Read a Washington Post op-ed by Arne Duncan in support of efforts by state and local education leaders "to examine their assessment systems, ensure that assessments are high-quality and cut back testing that doesn’t meet that bar or is redundant."

Teach for America Video


Teach For America 

Stokes Passion 

for the Classroom

Teach for America's short inspirational video is part of a new series, and one that teachers may want to show to aspiring teachers in their classes. It offers cool scenes of real teachers demonstrating the impact of inspiring urban and Native American students in subjects like photography, band and P.E. 

Featured in the video are: Hoang Pham, Teach For America - Los Angeles ‘11. Hoang teaches first grade at KIPP Empower Academy in South Central LA; Samantha Wauls, Teach For America - South Dakota ‘13. Samantha teaches fifth grade at Lower Brule Elementary in Lower Brule, South Dakota; Wisdom Amouzou, Teach For America - Colorado ‘13. Wisdom teaches 8th grade at STRIVE Prep Montbello in Denver, Colorado; and Tamara Porras, Teach For America - New York ‘08. Tamara teaches at the International Center of Photography in New York City. 


Get the Facts, Spread the Word

Check out some of the resources available to inform students and families about the enterovirus (EV-D68) associated with the severe respiratory illness that has afflicted so many children the past couple months. Educators can access materials from the Center for Disease Control (CDC) and ED’s Office of Safe and Healthy Students that address the outbreaks, including what parents need to know; how the virus is spread; and how to prevent illness.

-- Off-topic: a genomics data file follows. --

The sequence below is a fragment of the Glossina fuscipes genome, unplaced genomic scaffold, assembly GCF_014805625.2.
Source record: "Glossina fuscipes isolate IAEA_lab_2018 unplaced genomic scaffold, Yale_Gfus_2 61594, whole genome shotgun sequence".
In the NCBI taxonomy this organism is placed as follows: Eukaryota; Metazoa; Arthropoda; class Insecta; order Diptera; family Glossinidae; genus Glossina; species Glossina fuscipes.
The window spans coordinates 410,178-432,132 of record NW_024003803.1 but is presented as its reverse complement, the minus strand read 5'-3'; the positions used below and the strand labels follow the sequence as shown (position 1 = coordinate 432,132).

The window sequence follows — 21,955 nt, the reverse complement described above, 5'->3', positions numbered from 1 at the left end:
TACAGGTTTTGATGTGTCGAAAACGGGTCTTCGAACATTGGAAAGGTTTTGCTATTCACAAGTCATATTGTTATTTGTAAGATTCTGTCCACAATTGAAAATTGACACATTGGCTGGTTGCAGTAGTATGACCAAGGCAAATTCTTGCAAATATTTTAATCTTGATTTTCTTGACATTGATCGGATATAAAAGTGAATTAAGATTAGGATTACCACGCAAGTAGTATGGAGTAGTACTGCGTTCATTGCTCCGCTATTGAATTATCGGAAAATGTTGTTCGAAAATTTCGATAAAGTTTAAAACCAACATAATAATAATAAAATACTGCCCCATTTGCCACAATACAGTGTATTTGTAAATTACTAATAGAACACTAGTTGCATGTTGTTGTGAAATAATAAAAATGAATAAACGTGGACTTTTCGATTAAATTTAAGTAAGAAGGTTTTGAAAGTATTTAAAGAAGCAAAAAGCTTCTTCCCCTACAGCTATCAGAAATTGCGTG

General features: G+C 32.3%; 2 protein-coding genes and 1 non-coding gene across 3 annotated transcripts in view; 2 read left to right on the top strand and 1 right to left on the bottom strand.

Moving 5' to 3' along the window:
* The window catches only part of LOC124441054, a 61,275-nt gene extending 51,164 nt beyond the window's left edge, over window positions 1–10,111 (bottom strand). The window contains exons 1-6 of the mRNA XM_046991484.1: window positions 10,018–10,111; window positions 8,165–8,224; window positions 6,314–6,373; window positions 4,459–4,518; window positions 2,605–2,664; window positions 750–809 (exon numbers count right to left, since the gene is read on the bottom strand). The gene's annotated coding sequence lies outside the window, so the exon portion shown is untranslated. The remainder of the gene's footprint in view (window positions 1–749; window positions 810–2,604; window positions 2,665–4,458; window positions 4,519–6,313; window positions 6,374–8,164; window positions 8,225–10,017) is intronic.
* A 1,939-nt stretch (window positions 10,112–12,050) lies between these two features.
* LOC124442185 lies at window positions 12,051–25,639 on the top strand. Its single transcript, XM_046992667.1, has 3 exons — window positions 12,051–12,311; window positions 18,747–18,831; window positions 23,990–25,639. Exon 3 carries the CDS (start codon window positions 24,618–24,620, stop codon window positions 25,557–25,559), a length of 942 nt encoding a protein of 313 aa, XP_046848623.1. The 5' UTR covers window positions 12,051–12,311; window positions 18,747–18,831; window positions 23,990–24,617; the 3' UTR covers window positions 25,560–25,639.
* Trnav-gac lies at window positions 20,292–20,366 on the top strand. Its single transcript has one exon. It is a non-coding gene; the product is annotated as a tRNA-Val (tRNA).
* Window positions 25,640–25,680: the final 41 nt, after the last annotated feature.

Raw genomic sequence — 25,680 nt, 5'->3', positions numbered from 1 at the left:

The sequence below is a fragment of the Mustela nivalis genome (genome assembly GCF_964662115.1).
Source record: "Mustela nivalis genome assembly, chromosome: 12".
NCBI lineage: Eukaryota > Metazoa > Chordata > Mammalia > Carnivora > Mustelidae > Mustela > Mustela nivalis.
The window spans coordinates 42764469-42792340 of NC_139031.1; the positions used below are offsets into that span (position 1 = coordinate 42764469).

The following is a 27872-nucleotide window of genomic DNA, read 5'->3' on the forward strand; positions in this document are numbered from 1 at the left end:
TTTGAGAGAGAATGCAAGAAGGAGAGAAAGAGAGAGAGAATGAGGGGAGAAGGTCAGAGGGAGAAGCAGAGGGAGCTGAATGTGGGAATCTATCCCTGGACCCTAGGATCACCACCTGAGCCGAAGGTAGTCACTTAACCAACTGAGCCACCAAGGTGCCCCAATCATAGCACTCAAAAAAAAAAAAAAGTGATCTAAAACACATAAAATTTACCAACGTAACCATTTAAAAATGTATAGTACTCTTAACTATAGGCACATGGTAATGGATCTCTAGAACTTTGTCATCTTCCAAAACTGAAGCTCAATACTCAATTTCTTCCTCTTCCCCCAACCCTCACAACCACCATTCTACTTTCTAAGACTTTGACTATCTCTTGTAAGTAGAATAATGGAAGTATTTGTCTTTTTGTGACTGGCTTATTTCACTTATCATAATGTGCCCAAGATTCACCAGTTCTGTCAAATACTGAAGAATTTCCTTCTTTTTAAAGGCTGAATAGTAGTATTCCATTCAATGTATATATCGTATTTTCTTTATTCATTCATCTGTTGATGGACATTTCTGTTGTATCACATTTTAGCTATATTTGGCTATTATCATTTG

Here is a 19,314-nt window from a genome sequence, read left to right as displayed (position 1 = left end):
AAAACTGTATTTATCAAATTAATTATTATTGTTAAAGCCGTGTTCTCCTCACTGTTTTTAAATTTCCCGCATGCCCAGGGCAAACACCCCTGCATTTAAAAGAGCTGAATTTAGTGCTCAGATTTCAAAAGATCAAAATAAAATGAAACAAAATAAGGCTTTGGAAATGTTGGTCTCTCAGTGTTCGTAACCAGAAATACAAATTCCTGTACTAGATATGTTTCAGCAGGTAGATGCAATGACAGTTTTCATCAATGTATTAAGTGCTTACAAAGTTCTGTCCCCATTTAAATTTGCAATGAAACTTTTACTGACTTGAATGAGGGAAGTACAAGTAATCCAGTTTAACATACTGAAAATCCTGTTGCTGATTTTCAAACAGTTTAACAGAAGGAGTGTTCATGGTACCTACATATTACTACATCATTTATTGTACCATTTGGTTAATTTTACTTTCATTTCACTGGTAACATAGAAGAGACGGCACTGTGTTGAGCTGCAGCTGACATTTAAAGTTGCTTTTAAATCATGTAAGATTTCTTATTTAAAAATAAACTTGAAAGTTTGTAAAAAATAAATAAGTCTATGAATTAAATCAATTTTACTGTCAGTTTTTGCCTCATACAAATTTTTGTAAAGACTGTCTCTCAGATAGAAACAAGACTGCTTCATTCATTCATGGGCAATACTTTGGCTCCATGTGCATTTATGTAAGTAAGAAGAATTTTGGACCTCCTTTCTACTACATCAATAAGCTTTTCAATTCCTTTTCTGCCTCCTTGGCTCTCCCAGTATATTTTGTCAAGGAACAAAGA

Although enterovirus season is expected to taper off, flu activity usually begins to increase in October. CDC recommends that ALL children 6 months old or older get a flu vaccine. Resources can be found on the CDC flu web site. Finally, the President has made control of Ebola a top national security priority. Learn more.

Now, that's progress


N.J. Teachers Create 

Model Curriculum

New Jersey’s teachers have developed a model curriculum for English language arts and mathematics, aligned with the state’s new college- and career-ready standards, to help teachers make the shift in their classrooms. 

An estimated 300 teachers volunteered to work with the State to create the model curriculum in 2012 and many Garden state teachers say the model curriculum supports them in implementing the new standards while still allowing them to be creative in the classroom. 

“The model curriculum guides you by expanding on the standards,” one teacher said, “but you have a lot of freedom with it in how you teach.”

Meghan Snow, who helped lead the effort in mathematics for the New Jersey Department of Education, said that teachers “were very excited about putting something together that was coherent and made sense, that reflected what they wanted good instruction to look like.” New Jersey’s Race to the Top grant helped support the curriculum’s development.

Learn more (Progress).


"Go slow in order to go fast."

Advice to states on how to succeed with the Common Core State Standards from Kentucky Education Commissioner Terry Holliday (EdWeek).